A powerful tool is CrossCheck, an initiative started by CrossRef to 'help its members actively engage in efforts to prevent scholarly and professional plagiarism'. It covers about 25 million items from 45,000 journals, but is available to members only and human judgement is required.

Google searches can be useful – for up to 32 words. One of the delegates told us how she had discovered substantial plagiarism in a book she had been editing when searching for a highly unusual two-word term.

Other tools that can be used include Grammarly and Turnitin and the website

Making your typesetter love you

David MacDonald

Reported by Penny Howes

David MacDonald, of Prepress Projects, an experienced typesetter, talked us through some of the attributes of a copy-edited manuscript that are guaranteed to make him extremely happy. This was then followed by a demonstration of how copy-edited files can be imported into InDesign and the pitfalls that may be encountered when the edited files are poorly styled.

The 'three Cs'

Both the copy-editor and typesetter want text that's consistent, clear and correct. If you can, talk to the typesetter before starting a copy-editing project. Sadly, this rarely happens.

Typesetters love editors who ...

  • use paragraph and character styles consistently
  • pay attention to improving the author's use of styles as well as to language and grammar
  • remember that the typesetter may not know the subject matter of the title being set
  • communicate well and ask questions about what the typesetter can do on their behalf – for example, the use of nested styles, where applying, say, the 'Table legend' style means the typesetter will automatically apply both bold and spacing as required, without the copy-editor needing to do so.

Typesetters don't love editors who ...

  • leave the author's styles alone – some documents can have dozens of inconsistently applied styles
  • use paragraph and character styles inconsistently
  • focus on language and grammar at the expense of styling and formatting.

Errors or omissions at the copy-editing stage can subsequently prove very expensive because of the number of changes needed at the first and second proof stages.

Consistent styling

It's essential that unique styles are used for all headings, basic text (indented or full out), bulleted and numbered lists, boxed text (and different types of boxes if several are used), quotations, dialogue, footnotes, endnotes, references, etc.

Supply the typesetter with a file with a list of the styles used, and remove all other styles from the document before handover. The file should also detail any codes used for special symbols and how instructions – e.g. for figure or table call-outs – have been communicated.

The 'icing on the cake' for the typesetter is a chapter-by-chapter list of the numbers of tables and figures, etc., and any other special requirements.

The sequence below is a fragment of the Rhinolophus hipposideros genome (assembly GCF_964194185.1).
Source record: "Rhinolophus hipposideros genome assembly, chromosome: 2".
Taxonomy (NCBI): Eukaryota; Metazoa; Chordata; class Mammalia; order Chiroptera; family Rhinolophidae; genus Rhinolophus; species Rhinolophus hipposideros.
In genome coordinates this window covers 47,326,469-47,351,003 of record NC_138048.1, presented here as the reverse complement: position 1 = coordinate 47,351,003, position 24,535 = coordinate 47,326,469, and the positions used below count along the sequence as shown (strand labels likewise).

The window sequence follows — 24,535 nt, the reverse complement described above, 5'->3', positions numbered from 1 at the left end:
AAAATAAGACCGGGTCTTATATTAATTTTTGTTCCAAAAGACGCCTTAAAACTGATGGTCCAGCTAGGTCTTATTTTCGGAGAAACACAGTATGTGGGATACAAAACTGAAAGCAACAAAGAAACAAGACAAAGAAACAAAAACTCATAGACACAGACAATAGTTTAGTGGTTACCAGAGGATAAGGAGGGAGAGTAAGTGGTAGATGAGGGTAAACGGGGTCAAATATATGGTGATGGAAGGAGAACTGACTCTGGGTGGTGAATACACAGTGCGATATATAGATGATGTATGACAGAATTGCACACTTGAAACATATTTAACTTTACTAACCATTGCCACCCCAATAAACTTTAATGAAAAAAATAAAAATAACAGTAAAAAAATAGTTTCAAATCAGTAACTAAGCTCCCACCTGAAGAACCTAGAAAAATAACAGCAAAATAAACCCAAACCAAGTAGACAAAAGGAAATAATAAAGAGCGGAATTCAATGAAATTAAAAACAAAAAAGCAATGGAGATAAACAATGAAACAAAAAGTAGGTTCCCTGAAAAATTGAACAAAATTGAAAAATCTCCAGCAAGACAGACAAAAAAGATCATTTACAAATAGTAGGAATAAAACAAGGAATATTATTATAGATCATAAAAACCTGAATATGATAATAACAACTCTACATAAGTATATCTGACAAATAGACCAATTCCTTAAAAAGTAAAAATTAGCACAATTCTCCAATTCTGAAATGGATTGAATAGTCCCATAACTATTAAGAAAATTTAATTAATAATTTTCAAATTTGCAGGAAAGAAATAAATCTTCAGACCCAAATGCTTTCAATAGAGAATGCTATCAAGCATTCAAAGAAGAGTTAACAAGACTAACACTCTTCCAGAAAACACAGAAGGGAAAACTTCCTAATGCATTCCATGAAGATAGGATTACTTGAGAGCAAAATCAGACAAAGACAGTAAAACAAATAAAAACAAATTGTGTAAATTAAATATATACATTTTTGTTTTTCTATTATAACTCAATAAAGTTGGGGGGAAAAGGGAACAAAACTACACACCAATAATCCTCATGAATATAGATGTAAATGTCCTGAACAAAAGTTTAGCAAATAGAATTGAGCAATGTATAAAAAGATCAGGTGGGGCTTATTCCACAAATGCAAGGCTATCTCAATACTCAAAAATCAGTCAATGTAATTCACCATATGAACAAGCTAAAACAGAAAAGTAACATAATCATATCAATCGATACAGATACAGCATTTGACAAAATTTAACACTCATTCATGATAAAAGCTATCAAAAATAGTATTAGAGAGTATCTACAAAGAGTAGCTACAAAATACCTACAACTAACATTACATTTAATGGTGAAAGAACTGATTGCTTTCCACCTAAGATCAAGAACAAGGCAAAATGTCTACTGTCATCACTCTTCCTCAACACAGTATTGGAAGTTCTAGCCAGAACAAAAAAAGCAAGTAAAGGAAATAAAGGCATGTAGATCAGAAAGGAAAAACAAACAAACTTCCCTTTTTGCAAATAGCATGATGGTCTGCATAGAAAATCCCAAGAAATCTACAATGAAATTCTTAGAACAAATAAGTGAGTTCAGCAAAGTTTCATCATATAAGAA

A copy-editor no longer needs to code for most character formatting (bold, italic, superscript, subscript, small capitals) – there's no excuse these days for losing this when importing files.

Typesetters hate ...

  • blank paragraphs (extra hard returns) in edited documents
  • indents using tabs (use paragraph formatting instead)
  • symbols that aren't correct – the favourites quoted were a superscript letter 'o' in place of the degree symbol, or a letter 'x' in place of the multiplication sign
  • contradictory instructions.

Proofreading online: Is accuracy compromised?

Anne Waddingham

Reported by Ali Turnbull

This workshop was about much more than just doing the normal proofreading things on screen. It was packed with interesting material.

Anne started off by covering:

  • research on the accuracy of proofreading on screen versus hard copy (conclusion: not much research, mostly out of date; most predicted on-screen performance would come to match that on paper)
  • advantages and disadvantages of working on screen on 'soft proofs' (conclusion: the PC improves speed and accuracy of checking links, spell-checking and compiling comments, but word and character spacing may display poorly, colour isn't rendered exactly and screen size can affect effectiveness)
  • improving accuracy (conclusion: many traditional methods work well on screen, plus type size, fonts, line widths, etc., can be altered to improve readability and, therefore, accuracy)
  • a proofreading checklist for web pages (very comprehensive: Anne pointed out more than once that it was probably not the job of the proofreader to do all the things on the list, but it might be their job to make sure that somebody else takes them on).

Web to HTML to text – and back again

Anne led us through saving a web page as an HTML file, turning it into a text file and then uploading it into Word. Once in Word, textual changes could be made. We learned how to 'grey out' the coding brought in from the text file, which makes the document hard to read. Once changes had been made, Anne showed us how to travel back through the text and HTML formats, ending up with a new, corrected web page on screen.